Council bosses already paid more than Premier Mark McGowan could see their salaries swell by thousands of dollars, flying in the face of the State Government’s pay freeze policy.
The Salaries and Allowances Tribunal decision to allow a one per cent pay increase means local government chief executives could pocket an extra $3800 a year and mayors about $1400.
The wages hike comes despite the State Government passing laws to freeze the salaries of MPs and senior bureaucrats for four years.
The complexity of legislation meant the measure could not be extended to councils.
However, Mr McGowan made his expectations clear that everyone in the public sector should tighten their belts.
A spokeswoman for the Premier said yesterday that the SAT decision was “not ideal”.
“The whole public sector needs to send the right message, particularly those on a higher remuneration like CEOs,” she said.
“This decision by SAT is not ideal given our economy is continuing to recover — that’s why the McGowan Government imposed a four-year pay freeze on politicians.”
Though the tribunal was not bound to impose the freeze on local government, it had done so for the past two years — until now.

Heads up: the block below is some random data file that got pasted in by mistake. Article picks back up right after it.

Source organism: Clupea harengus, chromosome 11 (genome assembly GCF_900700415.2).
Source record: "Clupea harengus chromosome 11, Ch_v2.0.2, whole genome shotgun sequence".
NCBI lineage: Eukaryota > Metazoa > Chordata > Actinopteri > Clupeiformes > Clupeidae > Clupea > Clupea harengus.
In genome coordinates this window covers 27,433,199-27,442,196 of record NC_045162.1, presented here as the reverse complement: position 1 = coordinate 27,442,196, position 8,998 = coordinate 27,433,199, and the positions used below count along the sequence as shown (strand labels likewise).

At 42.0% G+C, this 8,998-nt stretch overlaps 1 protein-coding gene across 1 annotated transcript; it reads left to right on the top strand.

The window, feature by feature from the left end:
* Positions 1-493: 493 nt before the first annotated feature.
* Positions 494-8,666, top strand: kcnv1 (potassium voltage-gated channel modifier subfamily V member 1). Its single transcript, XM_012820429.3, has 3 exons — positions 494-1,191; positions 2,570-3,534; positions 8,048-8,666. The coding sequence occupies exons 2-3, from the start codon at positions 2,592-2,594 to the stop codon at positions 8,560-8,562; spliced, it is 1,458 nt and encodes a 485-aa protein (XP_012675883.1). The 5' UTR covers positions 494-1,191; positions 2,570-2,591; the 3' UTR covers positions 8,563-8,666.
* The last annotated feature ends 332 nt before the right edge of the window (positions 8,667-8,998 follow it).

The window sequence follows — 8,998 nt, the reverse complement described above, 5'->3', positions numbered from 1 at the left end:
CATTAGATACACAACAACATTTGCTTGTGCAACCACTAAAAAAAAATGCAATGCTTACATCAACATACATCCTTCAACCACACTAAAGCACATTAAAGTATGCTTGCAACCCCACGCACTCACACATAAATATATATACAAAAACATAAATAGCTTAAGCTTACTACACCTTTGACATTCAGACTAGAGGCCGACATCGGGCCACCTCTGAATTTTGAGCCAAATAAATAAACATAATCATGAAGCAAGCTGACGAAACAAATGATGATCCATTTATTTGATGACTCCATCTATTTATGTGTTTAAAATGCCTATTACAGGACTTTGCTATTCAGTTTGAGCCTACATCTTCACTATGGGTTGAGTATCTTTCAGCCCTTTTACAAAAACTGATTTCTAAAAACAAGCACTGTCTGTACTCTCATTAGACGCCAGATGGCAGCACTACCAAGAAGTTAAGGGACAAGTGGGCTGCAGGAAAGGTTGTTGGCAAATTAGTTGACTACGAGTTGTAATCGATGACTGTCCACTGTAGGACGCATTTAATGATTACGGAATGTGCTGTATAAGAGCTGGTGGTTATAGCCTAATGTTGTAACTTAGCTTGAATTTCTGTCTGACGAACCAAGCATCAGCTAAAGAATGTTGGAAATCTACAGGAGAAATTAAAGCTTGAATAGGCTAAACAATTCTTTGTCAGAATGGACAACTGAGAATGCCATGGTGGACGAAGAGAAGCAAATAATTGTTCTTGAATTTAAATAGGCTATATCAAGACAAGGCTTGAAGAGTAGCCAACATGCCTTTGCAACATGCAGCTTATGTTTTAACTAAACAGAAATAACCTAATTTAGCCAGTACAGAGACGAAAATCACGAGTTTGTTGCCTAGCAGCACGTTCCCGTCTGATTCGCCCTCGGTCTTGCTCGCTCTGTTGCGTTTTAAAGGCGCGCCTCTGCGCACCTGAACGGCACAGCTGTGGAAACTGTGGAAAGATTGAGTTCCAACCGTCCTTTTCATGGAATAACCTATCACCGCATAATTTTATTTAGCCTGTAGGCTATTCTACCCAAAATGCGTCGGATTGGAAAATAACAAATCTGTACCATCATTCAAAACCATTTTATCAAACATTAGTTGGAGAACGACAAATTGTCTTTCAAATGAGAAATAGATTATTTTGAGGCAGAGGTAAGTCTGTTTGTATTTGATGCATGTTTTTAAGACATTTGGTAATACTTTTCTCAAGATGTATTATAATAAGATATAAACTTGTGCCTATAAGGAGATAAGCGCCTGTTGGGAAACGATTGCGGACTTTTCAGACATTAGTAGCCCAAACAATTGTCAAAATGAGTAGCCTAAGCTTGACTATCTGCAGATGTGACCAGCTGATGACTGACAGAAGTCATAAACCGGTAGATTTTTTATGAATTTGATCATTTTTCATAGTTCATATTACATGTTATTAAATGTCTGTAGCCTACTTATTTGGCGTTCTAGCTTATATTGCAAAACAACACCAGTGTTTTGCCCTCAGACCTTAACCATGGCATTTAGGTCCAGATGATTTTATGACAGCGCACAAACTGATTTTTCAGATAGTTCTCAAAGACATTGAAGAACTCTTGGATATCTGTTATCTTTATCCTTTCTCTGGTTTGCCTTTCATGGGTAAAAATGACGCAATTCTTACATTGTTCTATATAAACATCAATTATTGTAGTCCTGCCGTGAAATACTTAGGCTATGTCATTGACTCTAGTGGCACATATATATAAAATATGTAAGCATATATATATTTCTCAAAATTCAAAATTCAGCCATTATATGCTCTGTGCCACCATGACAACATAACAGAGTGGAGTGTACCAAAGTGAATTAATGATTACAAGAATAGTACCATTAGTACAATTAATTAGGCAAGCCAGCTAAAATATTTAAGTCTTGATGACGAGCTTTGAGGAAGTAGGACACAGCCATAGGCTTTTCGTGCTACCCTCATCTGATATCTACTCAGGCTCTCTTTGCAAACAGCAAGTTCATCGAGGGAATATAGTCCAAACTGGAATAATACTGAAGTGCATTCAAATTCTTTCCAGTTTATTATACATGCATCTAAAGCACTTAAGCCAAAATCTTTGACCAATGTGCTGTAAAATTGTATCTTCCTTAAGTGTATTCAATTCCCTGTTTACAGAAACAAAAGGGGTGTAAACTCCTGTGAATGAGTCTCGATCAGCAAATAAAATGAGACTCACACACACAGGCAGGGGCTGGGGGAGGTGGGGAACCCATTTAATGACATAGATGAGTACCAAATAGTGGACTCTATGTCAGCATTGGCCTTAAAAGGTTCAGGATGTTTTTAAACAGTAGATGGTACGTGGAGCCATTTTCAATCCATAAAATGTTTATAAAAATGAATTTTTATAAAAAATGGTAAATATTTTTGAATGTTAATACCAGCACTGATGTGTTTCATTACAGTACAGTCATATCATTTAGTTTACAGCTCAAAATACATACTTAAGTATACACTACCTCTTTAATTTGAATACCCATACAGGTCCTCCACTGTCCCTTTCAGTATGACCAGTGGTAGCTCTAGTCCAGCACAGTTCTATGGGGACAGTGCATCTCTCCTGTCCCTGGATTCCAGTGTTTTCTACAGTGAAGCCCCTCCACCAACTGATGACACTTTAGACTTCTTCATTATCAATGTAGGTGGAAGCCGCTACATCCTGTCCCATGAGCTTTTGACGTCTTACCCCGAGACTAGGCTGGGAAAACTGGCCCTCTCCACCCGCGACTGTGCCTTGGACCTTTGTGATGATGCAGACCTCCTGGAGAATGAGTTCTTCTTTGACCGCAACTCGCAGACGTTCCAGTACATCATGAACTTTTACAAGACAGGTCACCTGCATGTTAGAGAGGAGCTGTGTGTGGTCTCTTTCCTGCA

The SAT determination said the increase would not be automatic and would come down to the discretion of individual councils.
Shadow local government minister Tony Krsticevic said the pay increases were inappropriate.
There are 23 councils graded as “band one”, which means their councillors and chief executives are eligible for the highest wages available in the sector.
Mayors could earn as much as $137,269 under the pay increase and chief executives $379,532 under the maximum SAT allowances.
Three chief executives — from the cities of Stirling, Cockburn and Wanneroo — receive preserved salaries and can earn more than the mandated maximums.
Mr McGowan earns just over $355,000 a year.